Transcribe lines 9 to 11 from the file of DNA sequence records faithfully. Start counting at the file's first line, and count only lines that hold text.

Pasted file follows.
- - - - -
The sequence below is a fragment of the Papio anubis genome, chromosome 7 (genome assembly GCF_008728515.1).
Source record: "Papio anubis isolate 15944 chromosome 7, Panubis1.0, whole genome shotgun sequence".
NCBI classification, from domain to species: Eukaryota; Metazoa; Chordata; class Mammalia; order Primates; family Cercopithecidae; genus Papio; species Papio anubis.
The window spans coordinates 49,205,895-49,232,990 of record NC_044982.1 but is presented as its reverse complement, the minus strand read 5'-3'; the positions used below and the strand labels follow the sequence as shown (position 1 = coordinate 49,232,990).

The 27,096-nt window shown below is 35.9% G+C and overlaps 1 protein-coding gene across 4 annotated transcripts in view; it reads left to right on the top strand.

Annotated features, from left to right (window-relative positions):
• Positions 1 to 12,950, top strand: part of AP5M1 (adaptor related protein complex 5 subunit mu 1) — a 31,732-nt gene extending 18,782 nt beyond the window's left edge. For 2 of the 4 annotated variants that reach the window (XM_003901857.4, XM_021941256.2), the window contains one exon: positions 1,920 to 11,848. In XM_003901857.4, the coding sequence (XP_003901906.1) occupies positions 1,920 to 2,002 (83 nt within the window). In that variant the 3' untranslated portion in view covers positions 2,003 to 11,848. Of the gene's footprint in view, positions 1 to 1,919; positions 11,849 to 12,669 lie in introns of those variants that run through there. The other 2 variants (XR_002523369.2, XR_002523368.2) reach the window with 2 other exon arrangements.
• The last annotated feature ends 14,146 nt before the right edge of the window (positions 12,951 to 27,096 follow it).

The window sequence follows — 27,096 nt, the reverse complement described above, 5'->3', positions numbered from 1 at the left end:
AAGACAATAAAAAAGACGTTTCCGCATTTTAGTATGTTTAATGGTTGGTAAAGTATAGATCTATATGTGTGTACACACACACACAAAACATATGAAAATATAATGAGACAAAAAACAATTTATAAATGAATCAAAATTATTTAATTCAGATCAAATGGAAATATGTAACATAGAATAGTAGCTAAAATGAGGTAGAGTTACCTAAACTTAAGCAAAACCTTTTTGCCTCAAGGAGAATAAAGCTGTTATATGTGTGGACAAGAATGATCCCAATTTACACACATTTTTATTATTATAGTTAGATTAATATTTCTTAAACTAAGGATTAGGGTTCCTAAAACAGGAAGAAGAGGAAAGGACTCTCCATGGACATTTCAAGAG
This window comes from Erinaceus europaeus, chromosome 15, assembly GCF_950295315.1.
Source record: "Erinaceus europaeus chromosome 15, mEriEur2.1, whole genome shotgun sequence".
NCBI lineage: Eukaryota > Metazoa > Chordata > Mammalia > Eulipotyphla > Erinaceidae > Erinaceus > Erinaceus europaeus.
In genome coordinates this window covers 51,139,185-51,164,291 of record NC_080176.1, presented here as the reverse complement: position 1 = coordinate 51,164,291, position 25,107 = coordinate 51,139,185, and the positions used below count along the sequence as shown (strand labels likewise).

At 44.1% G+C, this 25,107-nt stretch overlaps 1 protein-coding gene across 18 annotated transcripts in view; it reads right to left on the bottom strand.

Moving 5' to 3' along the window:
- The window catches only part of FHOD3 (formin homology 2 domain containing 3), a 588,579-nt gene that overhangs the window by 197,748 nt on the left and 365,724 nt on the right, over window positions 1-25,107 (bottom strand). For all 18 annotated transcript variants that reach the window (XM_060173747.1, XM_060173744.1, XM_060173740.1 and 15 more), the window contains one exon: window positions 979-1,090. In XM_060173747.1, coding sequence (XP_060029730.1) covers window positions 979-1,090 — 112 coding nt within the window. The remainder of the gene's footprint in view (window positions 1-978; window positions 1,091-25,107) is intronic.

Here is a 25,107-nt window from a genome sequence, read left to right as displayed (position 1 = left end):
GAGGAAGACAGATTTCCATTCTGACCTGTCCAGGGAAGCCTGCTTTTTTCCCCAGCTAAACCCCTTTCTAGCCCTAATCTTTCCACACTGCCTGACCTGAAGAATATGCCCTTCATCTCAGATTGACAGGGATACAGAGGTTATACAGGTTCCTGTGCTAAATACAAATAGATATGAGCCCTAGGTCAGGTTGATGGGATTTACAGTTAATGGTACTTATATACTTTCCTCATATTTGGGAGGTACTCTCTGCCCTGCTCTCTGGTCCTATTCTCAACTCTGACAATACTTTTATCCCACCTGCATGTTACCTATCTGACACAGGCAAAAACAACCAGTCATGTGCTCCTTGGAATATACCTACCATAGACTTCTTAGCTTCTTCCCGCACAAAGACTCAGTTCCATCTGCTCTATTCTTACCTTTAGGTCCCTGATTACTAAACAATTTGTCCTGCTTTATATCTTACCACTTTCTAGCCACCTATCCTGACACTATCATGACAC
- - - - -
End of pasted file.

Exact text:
The window sequence follows — 27,096 nt, the reverse complement described above, 5'->3', positions numbered from 1 at the left end:
AAGACAATAAAAAAGACGTTTCCGCATTTTAGTATGTTTAATGGTTGGTAAAGTATAGATCTATATGTGTGTACACACACACACAAAACATATGAAAATATAATGAGACAAAAAACAATTTATAAATGAATCAAAATTATTTAATTCAGATCAAATGGAAATATGTAACATAGAATAGTAGCTAAAATGAGGTAGAGTTACCTAAACTTAAGCAAAACCTTTTTGCCTCAAGGAGAATAAAGCTGTTATATGTGTGGACAAGAATGATCCCAATTTACACACATTTTTATTATTATAGTTAGATTAATATTTCTTAAACTAAGGATTAGGGTTCCTAAAACAGGAAGAAGAGGAAAGGACTCTCCATGGACATTTCAAGAG
This window comes from Erinaceus europaeus, chromosome 15, assembly GCF_950295315.1.